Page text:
This time last year I was preparing for a visit home for Christmas and to have some medical tests to determine whether or not I would need open-heart surgery later in the year. After a wonderful vacation spent with friends and family and meeting a new(ish) team of doctors, I returned home in January, rested and optimistic that the team at Nationwide Children’s Hospital would come up with a plan.
Luckily, I maintained the status quo health-wise and in October I returned to Columbus to undergo open-heart surgery. I would be in the hospital for at least two days and recuperate for three weeks before being released to fly back home.
I wish I could tell you some dramatic, edge of your seat, story about the trip, the surgery, and traveling home but I can’t because everything went perfectly. No, I’m serious, the doctors are extremely pleased with how things turned out. They told my husband, Brian, that “it couldn’t have gone better” and “everything went off without a hitch”. The only semi-surprising thing I encountered during my trip home, was receiving a referral for a sleep study.
Now for the Surgery Details
The nurses, doctors, and surgeons were wonderful, my surgeon hailed from Alaska (you guys, it is a SMALL WORLD) and we talked about where we live, the weather here, and the question that seems to be on everyone’s mind when we tell them where we live now, “What prompted you to move to Alaska?” A resident anesthesiologist, tried, unsuccessfully to give me an IV (in BOTH hands) when Brian decided to throw him out of my little curtained room. By the time he had gotten to hand number two, I was in tears because I swear, he was digging to China and my hands were the main route.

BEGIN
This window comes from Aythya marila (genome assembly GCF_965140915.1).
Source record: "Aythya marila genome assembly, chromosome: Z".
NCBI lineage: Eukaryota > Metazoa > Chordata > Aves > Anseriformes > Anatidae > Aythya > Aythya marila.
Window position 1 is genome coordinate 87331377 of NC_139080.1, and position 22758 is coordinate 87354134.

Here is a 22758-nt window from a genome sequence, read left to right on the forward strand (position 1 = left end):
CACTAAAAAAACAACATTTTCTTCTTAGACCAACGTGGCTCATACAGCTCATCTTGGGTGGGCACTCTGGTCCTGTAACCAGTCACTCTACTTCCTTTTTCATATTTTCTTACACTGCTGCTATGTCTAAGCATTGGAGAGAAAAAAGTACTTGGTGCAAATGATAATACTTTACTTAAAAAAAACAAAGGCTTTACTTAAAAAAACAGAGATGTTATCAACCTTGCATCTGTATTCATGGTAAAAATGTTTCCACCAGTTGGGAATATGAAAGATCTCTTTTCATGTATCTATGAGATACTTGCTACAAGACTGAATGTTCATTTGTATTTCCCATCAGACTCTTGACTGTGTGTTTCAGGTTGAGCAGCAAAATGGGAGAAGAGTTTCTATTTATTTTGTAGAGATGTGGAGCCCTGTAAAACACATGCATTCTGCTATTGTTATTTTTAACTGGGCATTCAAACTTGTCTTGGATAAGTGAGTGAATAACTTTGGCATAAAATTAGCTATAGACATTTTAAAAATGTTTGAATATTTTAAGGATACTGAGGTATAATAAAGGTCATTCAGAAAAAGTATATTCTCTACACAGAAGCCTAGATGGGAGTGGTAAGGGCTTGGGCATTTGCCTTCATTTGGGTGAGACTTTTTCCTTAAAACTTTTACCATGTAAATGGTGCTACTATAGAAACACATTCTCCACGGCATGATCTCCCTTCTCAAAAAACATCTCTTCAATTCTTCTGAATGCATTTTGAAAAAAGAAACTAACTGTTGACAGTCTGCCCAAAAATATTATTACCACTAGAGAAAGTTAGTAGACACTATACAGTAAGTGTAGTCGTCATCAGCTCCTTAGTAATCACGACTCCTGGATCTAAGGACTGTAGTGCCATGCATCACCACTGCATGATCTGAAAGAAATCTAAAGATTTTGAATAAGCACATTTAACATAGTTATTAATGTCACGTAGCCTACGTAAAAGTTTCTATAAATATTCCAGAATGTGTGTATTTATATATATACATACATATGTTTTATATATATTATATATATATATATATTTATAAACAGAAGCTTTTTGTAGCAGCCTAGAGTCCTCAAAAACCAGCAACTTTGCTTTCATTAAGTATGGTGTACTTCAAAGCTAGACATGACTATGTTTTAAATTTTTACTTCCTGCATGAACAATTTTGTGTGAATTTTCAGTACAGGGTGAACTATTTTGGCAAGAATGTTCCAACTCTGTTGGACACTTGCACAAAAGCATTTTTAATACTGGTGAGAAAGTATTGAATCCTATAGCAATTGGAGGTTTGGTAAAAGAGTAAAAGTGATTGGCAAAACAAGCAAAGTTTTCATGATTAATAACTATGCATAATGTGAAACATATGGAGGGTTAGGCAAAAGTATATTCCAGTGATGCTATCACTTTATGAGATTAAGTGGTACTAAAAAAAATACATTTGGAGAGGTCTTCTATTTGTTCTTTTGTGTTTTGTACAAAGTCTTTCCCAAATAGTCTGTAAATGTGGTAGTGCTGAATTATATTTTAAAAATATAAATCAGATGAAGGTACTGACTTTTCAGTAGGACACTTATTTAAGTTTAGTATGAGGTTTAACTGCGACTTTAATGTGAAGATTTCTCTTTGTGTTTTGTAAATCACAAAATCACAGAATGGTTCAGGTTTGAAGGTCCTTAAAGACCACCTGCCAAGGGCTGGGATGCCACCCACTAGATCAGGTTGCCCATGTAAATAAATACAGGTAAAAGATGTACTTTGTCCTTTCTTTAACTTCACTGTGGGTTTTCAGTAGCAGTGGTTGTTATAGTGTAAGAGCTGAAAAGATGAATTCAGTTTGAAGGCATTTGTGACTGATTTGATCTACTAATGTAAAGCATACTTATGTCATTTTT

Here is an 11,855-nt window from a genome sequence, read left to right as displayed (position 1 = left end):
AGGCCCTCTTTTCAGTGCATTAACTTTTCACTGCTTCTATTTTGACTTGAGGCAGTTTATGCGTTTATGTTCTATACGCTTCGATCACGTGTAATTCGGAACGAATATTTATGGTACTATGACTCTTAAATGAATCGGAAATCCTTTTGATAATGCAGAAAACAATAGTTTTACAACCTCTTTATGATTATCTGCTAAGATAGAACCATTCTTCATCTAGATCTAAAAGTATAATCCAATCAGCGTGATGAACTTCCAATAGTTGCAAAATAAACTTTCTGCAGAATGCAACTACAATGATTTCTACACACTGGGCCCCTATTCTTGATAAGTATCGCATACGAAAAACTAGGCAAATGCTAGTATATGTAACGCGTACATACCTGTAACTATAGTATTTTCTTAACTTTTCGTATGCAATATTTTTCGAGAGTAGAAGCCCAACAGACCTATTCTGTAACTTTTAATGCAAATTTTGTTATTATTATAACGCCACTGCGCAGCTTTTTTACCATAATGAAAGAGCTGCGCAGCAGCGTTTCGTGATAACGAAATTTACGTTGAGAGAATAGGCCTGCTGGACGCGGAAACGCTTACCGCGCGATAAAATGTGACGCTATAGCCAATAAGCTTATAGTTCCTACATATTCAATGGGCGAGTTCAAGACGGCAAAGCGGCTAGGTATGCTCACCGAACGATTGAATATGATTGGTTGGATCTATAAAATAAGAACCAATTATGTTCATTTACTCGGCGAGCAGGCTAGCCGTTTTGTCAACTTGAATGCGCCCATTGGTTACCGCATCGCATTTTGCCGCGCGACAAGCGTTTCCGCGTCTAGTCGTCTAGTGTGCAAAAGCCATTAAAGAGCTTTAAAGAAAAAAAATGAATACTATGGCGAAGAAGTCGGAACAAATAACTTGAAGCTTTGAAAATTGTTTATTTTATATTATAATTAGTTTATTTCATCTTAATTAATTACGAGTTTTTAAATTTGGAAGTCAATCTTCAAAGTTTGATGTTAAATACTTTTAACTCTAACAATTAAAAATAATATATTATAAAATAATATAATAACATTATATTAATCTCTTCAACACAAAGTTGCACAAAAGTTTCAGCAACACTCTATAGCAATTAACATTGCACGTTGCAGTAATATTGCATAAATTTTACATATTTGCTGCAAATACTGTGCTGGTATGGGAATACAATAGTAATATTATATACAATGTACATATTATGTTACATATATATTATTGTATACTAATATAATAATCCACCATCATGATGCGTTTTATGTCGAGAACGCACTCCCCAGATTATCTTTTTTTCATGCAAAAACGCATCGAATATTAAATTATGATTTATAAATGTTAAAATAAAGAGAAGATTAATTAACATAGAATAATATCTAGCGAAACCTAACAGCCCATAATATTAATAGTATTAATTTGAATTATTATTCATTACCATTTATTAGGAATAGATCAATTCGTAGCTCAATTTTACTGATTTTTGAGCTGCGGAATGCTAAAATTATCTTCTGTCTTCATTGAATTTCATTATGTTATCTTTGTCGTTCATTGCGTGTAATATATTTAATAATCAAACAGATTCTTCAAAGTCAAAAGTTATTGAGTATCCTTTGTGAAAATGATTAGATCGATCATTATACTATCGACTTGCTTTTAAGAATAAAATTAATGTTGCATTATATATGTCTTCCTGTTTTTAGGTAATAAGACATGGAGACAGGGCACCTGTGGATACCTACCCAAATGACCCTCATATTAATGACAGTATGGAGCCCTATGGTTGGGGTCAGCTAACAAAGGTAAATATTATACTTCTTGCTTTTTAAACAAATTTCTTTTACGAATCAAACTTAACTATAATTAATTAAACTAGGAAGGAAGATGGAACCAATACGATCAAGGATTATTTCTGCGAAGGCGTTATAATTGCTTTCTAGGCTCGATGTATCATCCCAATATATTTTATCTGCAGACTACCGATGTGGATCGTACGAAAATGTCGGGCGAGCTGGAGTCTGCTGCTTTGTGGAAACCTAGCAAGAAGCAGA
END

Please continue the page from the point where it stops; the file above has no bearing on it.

I received an upgraded pacemaker called a biventricular pacemaker (also called a cardiac rehab therapy device or CRT pacing device); a relatively new way to combat congestive heart failure. I say “relatively new” in that currently, CHD cardiologists do not have a lot of data showing how beneficial they are for patients with congenital heart disease. The data they do have available shows some promise but there’s not a lot of it available yet.
Instead of the dual pacing pacemaker, I had before (which was causing no problems or had no issues), my biventricular one has an extra lead. The purpose of that third lead is to help the heart beat in a more synchronized way. Normally, the lead would be placed through a vein in my heart but in order to do that, they’d have to remove some old leads. I’m sure one day when I die and an autopsy is performed they’re going to find all of my missing phone charging cables too.
Anyway, it’s a little too risky to remove the leads because they are at least 13 years old. Removing a lead requires trying to remove all the scar tissue that has formed around them inside my heart. Way too risky. Instead, the plan was made to attach the lead to the outside of my heart. My electrophysiologist and the surgeon worked together to map my heart’s electrical current in order to find the best place to attach the lead. Mapping my heart’s electrical current and attaching the lead included a full sternotomy.
As they were giving me the night night gas and starting all of the necessary IV meds, I made a few inappropriate jokes (as one does) and requested to have Steve Miller Band played. That’s all I remember until I woke up in CCU.
According to my husband, the surgery took about 5 hours including waiting to see me after it was over.
Let the Recovery Process Begin
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It’s 5 AM and guess who’s already sitting up in a chair? More details to come but hopefully, I am on my way out of heart failure. ???? . . . . #chdwarrior #chdawareness #pacemakerclub #adultchdsurvivor #transpositionofthegreatvessels #transpositionofthegreatarteries #heartfailure